12. Arkless Electronics

    Arkless Electronics Trade: Arkless

    Is it sounding better then?
     
  13. clivem2

    clivem2 pfm Member

    I can't do a DBT....not that I'm a believer anyway. Yes it's sounding even better. Tremendous substance.
     
  14. df_genius

    df_genius Solder slinger

    If it is a readily available part I'd replace the bias transistor as a precaution, you don't want it failing the "wrong" way and frying your output transistors.
     
  15. Paul R

    Paul R pfm Member

    It's a diode in this amp.

    There are decent separate protection circuits, so hopefully it would fail overall safe.

    Paul
     
  16. clivem2

    clivem2 pfm Member

    It's full of Japanese parts, might not be easy to source though a diode shouldn't be too special.....not a typical Philips product. It's running cool so hopefully it was a dry joint. This amp is so darned good that I've just purchased a second one.
     
  17. clivem2

    clivem2 pfm Member

    Now....the 2nd amp I purchased was supposed to work. Not surprisingly the first thing I did when I got it home was to check the dc offset and bias. The dc offset was close to right and I was able to improve it. The bias was very low on one channel - I have it close to correct now. The other channel has 2 issues:
    1) the bias won't adjust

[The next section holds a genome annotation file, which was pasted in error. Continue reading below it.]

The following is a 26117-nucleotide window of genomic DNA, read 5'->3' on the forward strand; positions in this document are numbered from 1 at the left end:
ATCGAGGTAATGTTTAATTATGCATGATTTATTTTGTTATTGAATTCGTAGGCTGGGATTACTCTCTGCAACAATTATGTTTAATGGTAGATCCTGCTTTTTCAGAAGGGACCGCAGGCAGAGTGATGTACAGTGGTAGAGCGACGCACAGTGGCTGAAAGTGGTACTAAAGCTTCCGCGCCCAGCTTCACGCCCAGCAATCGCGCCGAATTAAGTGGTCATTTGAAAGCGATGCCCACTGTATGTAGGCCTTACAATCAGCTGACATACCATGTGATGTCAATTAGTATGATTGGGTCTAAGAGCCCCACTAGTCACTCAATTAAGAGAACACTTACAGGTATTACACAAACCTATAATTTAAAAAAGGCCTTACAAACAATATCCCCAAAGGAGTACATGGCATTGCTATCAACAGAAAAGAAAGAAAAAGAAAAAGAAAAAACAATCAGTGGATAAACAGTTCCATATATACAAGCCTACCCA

2) more importantly I expect - I only get a meaningful mV reading across one emitter resistor; it reads 13mV, the rest read 1.0mV, 1.1mV and 0mV.

    I tried an old car speaker - the faulty channel plays music but is quite distorted.

    What's likely? Blown output transistors or is it hard to say as it could be many things?

    Update 1
    I thought I'd measure the emitter resistors. I've simply done this in circuit so it's not terribly meaningful I suppose. 7 of the 8 measure 1.2R to 1.4R - their value is 0.85R. one resistor on the faulty channel measure 0.6R so there's something different with that resistor or a component near it. It would be great if it's just a faulty resistor but that's too much to hope for.

    Update 2
    I've lifted one leg of the questionable emitter resistor and a leg of a good one. The good one still measures around 1.2R so it could be 0.85R (5% tolerance) plus my meter wires = 1.2R. The questionable one measures open circuit. Aside from getting a new resistor is there anything else I can check?

    I have a 1R 11W resistor. Would it be sensible for me to install this in place of the o/s 0.85R or might I cause more damage if say a transistor is blown? Probably replacing a 3W resistor with my 11W one wouldn't be too smart as this time the resistor may not blow but something else might.
     
  18. clivem2

    clivem2 pfm Member

    I bit the bullet by installing a low wattage suitable emitter resistor to replace the blown one. Predictably it didn't help. There was no heat or drama. The resistor survived. Presumably at a minimum the amp requires a new output transistor. I see Cricklewood have them: https://www.cricklewoodelectronics.com/2SD732.html

    Given that the problem channel did play albeit with distortion, is there a decent chance all that's needed is a new output transistor?
     
  19. Arkless Electronics

    Arkless Electronics Trade: Arkless

    It's probably more than that but you may be lucky.